Meanwhile, why would American universities seek to ban Skype and VoIP? The reasons aren't all that different. As Mike at Techdirt explains, "school administrators [at San Jose State] say that it's because Skype's peer-to-peer nature effectively allows others to use the on-campus network - though the same could be said of any peer-to-peer application, and hardly seems like a reasonable explanation for the outright ban. A more likely explanation probably has something to do with whatever contracts the university has with its telecom provider - who doesn't like the idea of being undercut".

Don't you love when governments, corporations, and even universities make decisions for us? Wasn't the whole idea of capitalism to have consumer choice and market competition? Because unless I'm missing something, that's exactly what Skype offers.

Thursday, September 21, 2006

Blogging the Military Coup in Thailand...

This week, Thailand's armed forces moved against Prime Minister Thaksin Shinawatra in a coup to oust him from power. A message was televised Tuesday night "telling the public that the armed forces were in temporary control but power would be returned “to the people” soon. [The broadcaster] said “rampant corruption” and government meddling in independent institutions had prompted the armed forces and police to take over and set up a body to oversee political reforms. An election would follow, in which Mr Thaksin would be allowed to stand." (The Economist)

This is hardly the first military coup where a government has been overthrown, even in recent years. But what seems uniquely interesting in this case is the relative calm and subdued mood among the Thai people while these events are occurring.

While the mainstream media focuses on the political events at the elite level, the blogosphere is filled with stories by "citizen journalists" depicting a very different story on the ground. Metroblogging Bangkok has been producing daily reports on the scene, describing what people's experiences have been in what should be a crazy week in Thailand, yet the developing story seems to be a lack of a story "in the streets". Tales abound of "mellow Bangkokers" going on with their regular lives without too much complication, and the blog includes photos of the "action" in Bangkok, depicting pedestrians posing for pictures next to smiling soldiers. While this appears to be the most common analysis in the blogosphere, certainly it is not the only viewpoint available. MySpacer "Paul" describes how he and his father withdrew as much cash as they could in fear of a falling currency.

This is Exhibit A of why the blogosphere is great. Traditional media might act as gatekeepers of the news that people consume, yet blogs offer ordinary citizens the opportunity to share their experiences on the ground - often opening a window to a world very different from that which CNN is constucting.

Don't only apply that lesson to the military coup in Thailand. Some favorite blogs on different perspectives in Iraq include a soldier's daily experieces living and fighting in Iraq, as well as that of an Iraqi woman living in Baghdad.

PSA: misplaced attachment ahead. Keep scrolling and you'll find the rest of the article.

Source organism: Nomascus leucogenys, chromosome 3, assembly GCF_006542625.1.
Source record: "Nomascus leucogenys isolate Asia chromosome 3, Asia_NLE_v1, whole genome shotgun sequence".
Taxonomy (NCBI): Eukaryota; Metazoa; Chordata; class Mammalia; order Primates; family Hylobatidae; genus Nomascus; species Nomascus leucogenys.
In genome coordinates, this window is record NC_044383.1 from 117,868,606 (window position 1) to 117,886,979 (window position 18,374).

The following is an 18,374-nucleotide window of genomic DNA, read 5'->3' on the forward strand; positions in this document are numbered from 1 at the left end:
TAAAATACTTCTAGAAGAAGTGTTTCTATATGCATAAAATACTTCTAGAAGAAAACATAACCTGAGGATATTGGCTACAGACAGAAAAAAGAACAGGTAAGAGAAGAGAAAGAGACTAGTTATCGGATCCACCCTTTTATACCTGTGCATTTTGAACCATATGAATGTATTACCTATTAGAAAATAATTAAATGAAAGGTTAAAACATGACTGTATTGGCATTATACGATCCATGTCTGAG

Wednesday, September 20, 2006

Web 2.0 Clarifications...

If "Web 2.0" is the generic term used to describe websites that rely on social networking and content that is generated by its users, then some clarifications need to be made to the results of Michael Calore's poll for best and worst Web 2.0 sites.

First of all, when you think of Web 2.0 sites, think of MySpace or Facebook - the two most prominent social networking sites in cyberspace. Each member posts a profile, photos, blogs, audio and video clips, and just about whatever else they feel like publishing on the internet. Such sites typically have millions of contributors, are valued in the tens or hundreds of millions of dollars, and yet often have only two dozen or so employees.

Some other notables include YouTube for videos, Digg for news, Wikipedia for encyclopedic entries, Flickr for photos, and for tags.

So why is it that on the people's choice list Google Spreadsheets and Google Calendar appear as favorite Web 2.0 sites? How long can the discussion of what constitutes a Web 2.0 site really go on? It's been years already, yet people still seem to miss the point and throw the Web 2.0 label onto just about any new website or technology that gets developed.

Why not consider Microsoft a Web 2.0 company since it maintains a discussion board? Or perhaps should be classified as Web 2.0 because once in a while people can have an online chat with a government official?

Give me a break. There is a big difference between Microsoft and MySpace, just as there are fundamentally different philosophies behind NBC and YouTube. The former are companies that create their products in-house and maintain authoritarian control over it, while the latter set up open forums where anybody can basically create and publish whatever they want (as long as it is not illegal), and rely on The People for content, regulation, and marketing.

And P.S. - The People usually do a better job.

Tuesday, September 19, 2006

Spiralfrog and SeeqPod: MoreExamples of New Music Download Business Models...

More evidence is surfacing which demonstrates that the iTunes business model - paying 99 cents per song - is hardly inevitable in the music download industry.

Spiralfrog is a new website that offers users free legal downloads from music artists. It can do this through a deal brokered last week with Universal Music Group. While iTunes charges for music, on Spiralfrog users will have to watch a short advertisement before they can download a song free. "As far as artists are concerned, it is understood they will get royalties based on how many times songs are downloaded, with the money coming from Spiralfrog's advertising revenue." (The Guardian, UK).